One thing that might (not sure at this point) be worth tinkering with is Msstyle editor (which is free). But it has so god damn many 'classes' to go through. And every class has its own sub things called property.

I'm not interested in duplicating Win7 GUI per se, as some do. "All the start menus and 3D buttons have to be exactly like in Win7" - for what - I don't know.

But what I know (although I'm not a pro in any way) is when I'm doing some demanding things (like using several progs at a time, and dozens of windows open), that the screen I'm watching is clear, and not restricted with some dumb things like Win10's restricted color modifiability.

In other words, to forget the Windows, and do the stuff instead, as one Youtuber aptly said.

Bit of a rant, but I guess I'm not alone with this. 

Anyways, hoping to extend my ability to search more about the subject, I started using ChatGPT, as it's free (and I assume it has a large database).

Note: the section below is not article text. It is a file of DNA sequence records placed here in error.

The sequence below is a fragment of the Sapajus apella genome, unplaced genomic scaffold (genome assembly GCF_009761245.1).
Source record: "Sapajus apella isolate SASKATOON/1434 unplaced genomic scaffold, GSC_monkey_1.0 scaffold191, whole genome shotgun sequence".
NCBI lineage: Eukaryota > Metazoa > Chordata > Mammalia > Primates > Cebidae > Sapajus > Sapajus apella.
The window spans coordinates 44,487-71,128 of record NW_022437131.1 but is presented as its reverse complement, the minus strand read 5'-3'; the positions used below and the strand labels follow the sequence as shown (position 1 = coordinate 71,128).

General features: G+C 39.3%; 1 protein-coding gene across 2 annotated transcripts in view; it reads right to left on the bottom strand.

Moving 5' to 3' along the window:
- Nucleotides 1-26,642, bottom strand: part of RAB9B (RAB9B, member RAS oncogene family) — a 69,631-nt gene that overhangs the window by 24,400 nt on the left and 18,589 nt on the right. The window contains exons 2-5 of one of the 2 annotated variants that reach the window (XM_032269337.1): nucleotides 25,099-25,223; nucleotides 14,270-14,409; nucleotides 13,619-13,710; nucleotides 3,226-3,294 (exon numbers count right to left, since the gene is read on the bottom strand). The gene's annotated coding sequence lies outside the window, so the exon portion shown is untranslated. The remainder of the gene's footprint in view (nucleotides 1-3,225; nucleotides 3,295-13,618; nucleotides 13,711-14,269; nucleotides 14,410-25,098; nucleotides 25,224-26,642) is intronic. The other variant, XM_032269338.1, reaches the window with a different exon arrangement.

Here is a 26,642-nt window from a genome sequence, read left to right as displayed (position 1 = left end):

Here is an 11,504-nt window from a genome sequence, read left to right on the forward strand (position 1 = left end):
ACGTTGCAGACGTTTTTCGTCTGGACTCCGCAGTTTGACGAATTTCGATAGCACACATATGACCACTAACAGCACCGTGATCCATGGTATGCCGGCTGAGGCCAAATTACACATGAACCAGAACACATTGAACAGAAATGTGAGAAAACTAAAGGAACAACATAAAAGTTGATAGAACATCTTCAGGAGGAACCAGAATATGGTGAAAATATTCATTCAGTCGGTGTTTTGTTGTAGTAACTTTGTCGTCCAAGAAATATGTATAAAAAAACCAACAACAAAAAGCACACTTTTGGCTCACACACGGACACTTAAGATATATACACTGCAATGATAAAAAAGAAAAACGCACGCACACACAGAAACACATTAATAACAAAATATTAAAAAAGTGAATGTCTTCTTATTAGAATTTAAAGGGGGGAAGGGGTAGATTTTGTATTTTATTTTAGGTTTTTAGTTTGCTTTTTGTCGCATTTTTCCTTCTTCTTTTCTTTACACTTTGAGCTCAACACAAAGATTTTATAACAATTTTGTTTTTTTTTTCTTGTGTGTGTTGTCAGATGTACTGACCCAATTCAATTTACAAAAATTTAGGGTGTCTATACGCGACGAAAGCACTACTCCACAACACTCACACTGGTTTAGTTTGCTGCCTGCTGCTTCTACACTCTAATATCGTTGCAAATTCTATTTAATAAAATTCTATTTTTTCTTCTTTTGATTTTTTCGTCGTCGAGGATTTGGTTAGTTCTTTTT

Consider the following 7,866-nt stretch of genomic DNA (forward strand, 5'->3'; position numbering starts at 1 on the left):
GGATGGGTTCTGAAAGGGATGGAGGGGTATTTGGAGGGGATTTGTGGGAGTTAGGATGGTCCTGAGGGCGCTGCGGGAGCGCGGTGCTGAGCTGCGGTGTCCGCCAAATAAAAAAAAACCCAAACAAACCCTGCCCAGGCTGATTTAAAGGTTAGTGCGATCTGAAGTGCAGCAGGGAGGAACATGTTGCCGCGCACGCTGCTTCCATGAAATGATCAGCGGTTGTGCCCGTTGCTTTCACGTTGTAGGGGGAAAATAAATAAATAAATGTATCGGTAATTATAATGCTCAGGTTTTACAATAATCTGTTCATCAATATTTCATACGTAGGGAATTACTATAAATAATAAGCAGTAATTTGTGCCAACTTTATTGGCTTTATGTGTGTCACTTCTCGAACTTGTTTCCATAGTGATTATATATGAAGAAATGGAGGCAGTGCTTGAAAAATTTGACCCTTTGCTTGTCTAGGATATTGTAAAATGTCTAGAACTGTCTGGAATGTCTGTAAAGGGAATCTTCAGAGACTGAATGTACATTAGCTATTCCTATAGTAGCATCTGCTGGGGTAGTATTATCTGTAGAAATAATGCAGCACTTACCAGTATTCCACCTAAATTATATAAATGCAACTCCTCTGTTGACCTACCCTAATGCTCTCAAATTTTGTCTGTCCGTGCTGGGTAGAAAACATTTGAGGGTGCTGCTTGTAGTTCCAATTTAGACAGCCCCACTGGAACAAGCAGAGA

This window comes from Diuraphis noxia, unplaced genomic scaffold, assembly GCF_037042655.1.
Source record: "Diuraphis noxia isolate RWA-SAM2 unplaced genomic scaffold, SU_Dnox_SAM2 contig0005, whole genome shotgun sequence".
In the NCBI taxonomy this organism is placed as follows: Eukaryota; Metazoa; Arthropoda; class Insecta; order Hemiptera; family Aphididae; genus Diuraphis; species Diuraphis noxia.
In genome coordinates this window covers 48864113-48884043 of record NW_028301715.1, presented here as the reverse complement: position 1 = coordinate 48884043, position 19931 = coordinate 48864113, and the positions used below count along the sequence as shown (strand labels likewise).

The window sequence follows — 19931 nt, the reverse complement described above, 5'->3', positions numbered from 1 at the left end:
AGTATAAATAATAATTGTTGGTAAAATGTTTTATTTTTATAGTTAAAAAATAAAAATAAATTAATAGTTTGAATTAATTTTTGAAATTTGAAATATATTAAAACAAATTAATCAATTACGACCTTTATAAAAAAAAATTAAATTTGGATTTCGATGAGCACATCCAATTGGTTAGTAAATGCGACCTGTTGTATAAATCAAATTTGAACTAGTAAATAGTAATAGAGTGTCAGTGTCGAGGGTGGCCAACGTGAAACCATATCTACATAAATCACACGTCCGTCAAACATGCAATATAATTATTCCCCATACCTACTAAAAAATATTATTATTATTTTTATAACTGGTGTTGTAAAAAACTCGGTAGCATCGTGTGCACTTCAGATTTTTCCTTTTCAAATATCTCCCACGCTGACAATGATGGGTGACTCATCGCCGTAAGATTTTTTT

I certainly don't expect it to spew any Microsoft's insider info, but rather looking ways to squeeze something useful out of it, if possible.

Offline sorveltaja

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Re: Moving from Windows 7 to windows 10 - testing 1-2-3
« Reply #29 on: July 13, 2024, 04:20:04 PM »
Closer - but not quite there yet. There is something called Aero Lite, that's apparently "hidden" in Win10. It can be enabled though, but its default colors aren't that good(like too dark taskbar with black text).

Aerolite.theme -file doesn't seem to be included in W10, so I had to download it from the net.
Well it's always risky to do that, but it's just a text file, and I opened it in notepad in VM to see what's in there.

As I earlier wrote, I tested W10's high contrast themes to edit colors, but what might look ok in desktop, actually messes program's colors also(like Firefox), so I think I'll skip it altogether.